We can all stipulate definitions of words but there are strange results from saying ‘I define as ‘Jewish’ those who a) meet a genetic test, say by reaching a score of n% on the relevant genetic scale used by reputable scientists. or b) have at least one grandparent who met that test, even narrowly’.
It is then possible, depending on who gets together with whom, that some children of Jews by the a) standard will score n/2% and their children n/4%. If two of these n/4s marry then it is possible that these two Jewish parents - Jewish by standard b) - will have children that are not Jewish in either stated way, since neither they nor any parent or grandparent have reached n%.
This strange result shows, I think, that we are not dealing with a test that is strictly genetic. It does, I admit, have an essential genetic component but that component can be overridden by tests that are legal, cultural or religious. One minute the genetic n% standard must be reached, the next it needn’t be. And the only reason why the genetic element is considered important is the status conferred on the bloodline by law, culture and above and beyond all else by religion.
Sorry to have been slow in replying. Jackdaw and I have different ideas of ‘demonstrated truth’, since to my mind there is a lot of poliicians’ ambiguity in many of the words he quotes and - though there are many more bits of evidence that I could bring up if need be - I would still say that the July 1921 conversation at Balfour’s home, which has I think been mentioned, amounts by itself to proof that there were different interpretations of the Declaration, which had been couched in ambiguous language by Christian Zionists to win the acquiescence of non-Zionists. How else can that conversation be interpreted?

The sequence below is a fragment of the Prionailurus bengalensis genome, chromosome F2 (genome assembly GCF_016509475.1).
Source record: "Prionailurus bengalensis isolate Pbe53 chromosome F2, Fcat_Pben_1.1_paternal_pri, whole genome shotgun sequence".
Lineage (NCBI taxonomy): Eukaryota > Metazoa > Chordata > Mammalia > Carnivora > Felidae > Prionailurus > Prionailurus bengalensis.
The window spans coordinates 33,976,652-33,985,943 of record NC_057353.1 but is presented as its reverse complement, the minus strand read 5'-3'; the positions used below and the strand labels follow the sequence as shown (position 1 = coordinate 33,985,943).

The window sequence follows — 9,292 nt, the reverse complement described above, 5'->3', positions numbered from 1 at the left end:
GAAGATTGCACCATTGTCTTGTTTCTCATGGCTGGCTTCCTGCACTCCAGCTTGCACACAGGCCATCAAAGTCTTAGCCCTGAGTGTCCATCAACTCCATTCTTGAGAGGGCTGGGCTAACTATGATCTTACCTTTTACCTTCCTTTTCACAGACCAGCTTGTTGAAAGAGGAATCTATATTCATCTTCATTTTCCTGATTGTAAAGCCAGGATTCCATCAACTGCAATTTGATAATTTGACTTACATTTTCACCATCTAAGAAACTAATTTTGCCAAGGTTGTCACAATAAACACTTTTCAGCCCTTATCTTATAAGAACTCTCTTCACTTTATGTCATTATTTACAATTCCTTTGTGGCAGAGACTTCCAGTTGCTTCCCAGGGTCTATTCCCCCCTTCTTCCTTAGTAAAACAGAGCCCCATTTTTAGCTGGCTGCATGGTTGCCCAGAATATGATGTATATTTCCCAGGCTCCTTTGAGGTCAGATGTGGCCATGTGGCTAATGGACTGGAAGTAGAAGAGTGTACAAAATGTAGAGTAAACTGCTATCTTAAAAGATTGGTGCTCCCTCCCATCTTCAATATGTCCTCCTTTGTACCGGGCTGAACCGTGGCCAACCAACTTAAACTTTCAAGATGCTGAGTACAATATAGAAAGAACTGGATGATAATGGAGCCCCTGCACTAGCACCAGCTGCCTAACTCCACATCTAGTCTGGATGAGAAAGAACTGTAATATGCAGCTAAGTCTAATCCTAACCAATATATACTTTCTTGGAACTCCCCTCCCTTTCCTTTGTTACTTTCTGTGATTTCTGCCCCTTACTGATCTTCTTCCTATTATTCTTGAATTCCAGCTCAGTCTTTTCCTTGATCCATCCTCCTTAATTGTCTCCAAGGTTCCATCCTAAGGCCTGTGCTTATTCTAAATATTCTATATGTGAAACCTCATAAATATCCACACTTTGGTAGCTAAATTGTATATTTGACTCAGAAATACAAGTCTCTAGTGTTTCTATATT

That certain eminent people - those named and others - believed (though others dissented) in Zionism, which in its Christian form was centuries old, is undeniable and a very important historical fact. Some of them were indeed slimy buggers, as RoHa notes, from whom one would not take moral lessons, but maybe some were people of shining honour and sound good sense. All the same they may have been wrong. If they were not wrong we need the arguments, not just the names.
Faisal was not very typical in this matter. Again there are quotes and proof texts that could be cited. In my view the best overall account available is still Margaret Macmillan’s ‘Peacemakers’ of 2001.
I can’t see how it can be questioned that setting up an X state amid an X population raises very different questions than setting up a Y state amid an X population, or that any programme of major ethnic change raises very serious and unique moral challenges.
I still think insuting language - well, not if it’s about dead slimy burgers - is best avoided.
Well, I think that it’s accepted that I reported the words of the SRD without falsehood, so I don’t think I’ve assaulted Truth so far. There was indeed dispute and ‘contradiction’ over the meaning of these words, but that is surely an indication of their objectively ambiguous nature. You are absolutely right, Jackdaw, about Balfour’s personal views. He was a Christian Zionist and made no secret of it, briefing the Press In the way that the Zionists would have wished straight after the Declaration. I’ve often mentioned this here on Mondoweiss, it being a disgrace in my view to the good name of my country. Still, the words were chosen to be acceptable to people who did not share his views and so ambiguity was an important element of them.
Not that any right exists because people, even eminent people, think it does. Not that any proposition is true because people say it is.